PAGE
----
During its existence, McDonald's (NYSE:MCD) has had a challenging relationship with consumers when it comes to offering healthier food choices. The chain has struggled with salads, higher-quality burgers, and getting consumers to try healthier menu additions.
Where it has succeeded is in creating subtle shifts in behavior. McDonald's may not be the go-to place for a salad, but more of its customers are opting for side dishes that are better for you than french fries. And more kids (or more likely their parents) have decided against having a soda with their Happy Meal, according to new research from Keybridge, a public policy economic consulting firm.
What is McDonald's doing?
In 2013 the fast-food chain partnered with the non-profit Alliance for a Healthier Generation. Together the two companies created five lifestyle goals for McDonald's to reach by 2020. Those commitments included:
- Offering value meal customers options instead of french fries, including yogurt, side salads, and fruit; and
- Only promoting water, milk, and juice as drink choices with the company's Happy Meal kids meals.
- Add a new Happy Meal fruit, vegetable, low-fat dairy or water option and promote excitement for these alternatives on the packaging for the kids' meals.
- Dedicate one panel of Happy Meal boxes or bags to offer "a fun nutrition or children's well-being message four times annually;" and
- Include that type of message in all of its ads aimed at kids.
McDonald's has met these goals in the U.S., according to the study. Making these changes has impacted consumer behavior.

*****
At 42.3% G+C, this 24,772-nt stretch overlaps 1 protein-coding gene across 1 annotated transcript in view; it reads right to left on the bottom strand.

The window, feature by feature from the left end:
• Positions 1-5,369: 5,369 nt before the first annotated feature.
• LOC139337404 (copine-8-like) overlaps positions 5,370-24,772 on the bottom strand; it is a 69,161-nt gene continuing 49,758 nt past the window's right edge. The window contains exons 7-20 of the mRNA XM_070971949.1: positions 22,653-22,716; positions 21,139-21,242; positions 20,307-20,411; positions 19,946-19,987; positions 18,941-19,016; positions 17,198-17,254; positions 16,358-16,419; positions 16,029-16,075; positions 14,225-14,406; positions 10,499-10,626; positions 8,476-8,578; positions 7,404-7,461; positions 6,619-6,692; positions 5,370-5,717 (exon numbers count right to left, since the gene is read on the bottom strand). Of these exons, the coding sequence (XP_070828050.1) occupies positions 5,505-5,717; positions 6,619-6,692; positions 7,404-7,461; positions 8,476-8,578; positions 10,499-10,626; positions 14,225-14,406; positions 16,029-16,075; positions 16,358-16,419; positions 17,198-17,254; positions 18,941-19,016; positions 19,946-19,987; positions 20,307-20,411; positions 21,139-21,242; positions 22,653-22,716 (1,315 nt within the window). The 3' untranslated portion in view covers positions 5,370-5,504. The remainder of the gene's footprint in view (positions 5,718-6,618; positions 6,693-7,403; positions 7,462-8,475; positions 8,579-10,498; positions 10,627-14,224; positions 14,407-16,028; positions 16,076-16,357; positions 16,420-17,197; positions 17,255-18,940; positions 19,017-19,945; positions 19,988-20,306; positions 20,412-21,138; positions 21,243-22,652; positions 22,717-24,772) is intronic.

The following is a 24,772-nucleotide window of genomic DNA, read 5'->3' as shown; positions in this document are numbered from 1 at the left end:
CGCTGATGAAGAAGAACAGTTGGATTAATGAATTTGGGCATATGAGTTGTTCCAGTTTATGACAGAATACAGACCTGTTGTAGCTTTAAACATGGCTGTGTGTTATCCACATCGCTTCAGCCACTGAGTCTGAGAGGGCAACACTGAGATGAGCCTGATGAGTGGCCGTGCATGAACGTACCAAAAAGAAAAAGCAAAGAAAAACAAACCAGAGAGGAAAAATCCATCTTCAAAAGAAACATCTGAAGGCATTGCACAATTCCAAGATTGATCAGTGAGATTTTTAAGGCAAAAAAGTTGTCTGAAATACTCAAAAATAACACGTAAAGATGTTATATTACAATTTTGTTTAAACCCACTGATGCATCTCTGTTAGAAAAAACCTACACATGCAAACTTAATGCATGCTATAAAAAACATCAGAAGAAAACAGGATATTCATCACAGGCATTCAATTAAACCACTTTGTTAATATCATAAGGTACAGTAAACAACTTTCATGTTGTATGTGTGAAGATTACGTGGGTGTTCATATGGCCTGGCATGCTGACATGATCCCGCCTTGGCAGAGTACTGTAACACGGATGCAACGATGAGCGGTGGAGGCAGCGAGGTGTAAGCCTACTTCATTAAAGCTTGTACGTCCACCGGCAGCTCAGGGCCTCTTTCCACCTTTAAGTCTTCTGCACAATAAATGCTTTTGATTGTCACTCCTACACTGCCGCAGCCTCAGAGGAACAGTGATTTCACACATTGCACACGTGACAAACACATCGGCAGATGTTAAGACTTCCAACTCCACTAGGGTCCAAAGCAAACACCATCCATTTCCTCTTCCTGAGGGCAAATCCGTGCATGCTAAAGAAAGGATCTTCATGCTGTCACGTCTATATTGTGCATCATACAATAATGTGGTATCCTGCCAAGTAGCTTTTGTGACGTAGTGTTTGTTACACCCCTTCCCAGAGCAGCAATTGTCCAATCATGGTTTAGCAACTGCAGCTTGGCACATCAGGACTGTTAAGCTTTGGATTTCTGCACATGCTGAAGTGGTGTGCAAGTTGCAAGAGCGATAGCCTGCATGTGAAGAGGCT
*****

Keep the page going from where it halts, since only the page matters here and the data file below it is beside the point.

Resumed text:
On the Happy Meal side, 52% of customers opted for the non-soda options in 2018, up from 37% in 2013, according to a report from Nation's Restaurant News (NRN). Julie Braun, McDonald's Head of Global Nutrition, described this strategy as being "out of sight, out of mind" in an interview with NRN.
Basically, that means that while you can still get a soda with a Happy Meal, fewer people order it because it's not listed as a choice. That likely also makes it easier for parents, who don't have to say no -- at least to young kids who don't know that a soft drink is an option.
Offering alternatives to fries has been a major success as well. That may be because adult customers may understand that McDonald's is an indulgence, so they take every reasonable chance to be a little bit healthier.
"We've seen a significant shift in customer ordering patterns," Braun said.
What does this mean?
In the U.S., McDonald's has already met its 2020 lifestyle goals, according to Keybridge. It has done that partly by embracing what it is rather than continuing to try to become something it isn't.
Customers aren't coming to the restaurant chain for health food. If they want that, they can go elsewhere. But that doesn't mean that the company's audience won't make healthier choices when given the option. Eating Chicken McNuggets or a Big Mac is still an indulgence. If that choice can be tempered by swapping out a side of fries for a fruit or a yogurt, that's a choice many people seem willing to make.
This isn't about making McDonald's a healthy eating choice. It's an effort to make the chain a healthier option for people eating there anyway.
These kinds of efforts show that it's possible to embrace a middle ground. McDonald's will probably never be the eatery of choice for the kale and tofu crowd. But for its customer base, it can offer healthier choices, and those will be embraced.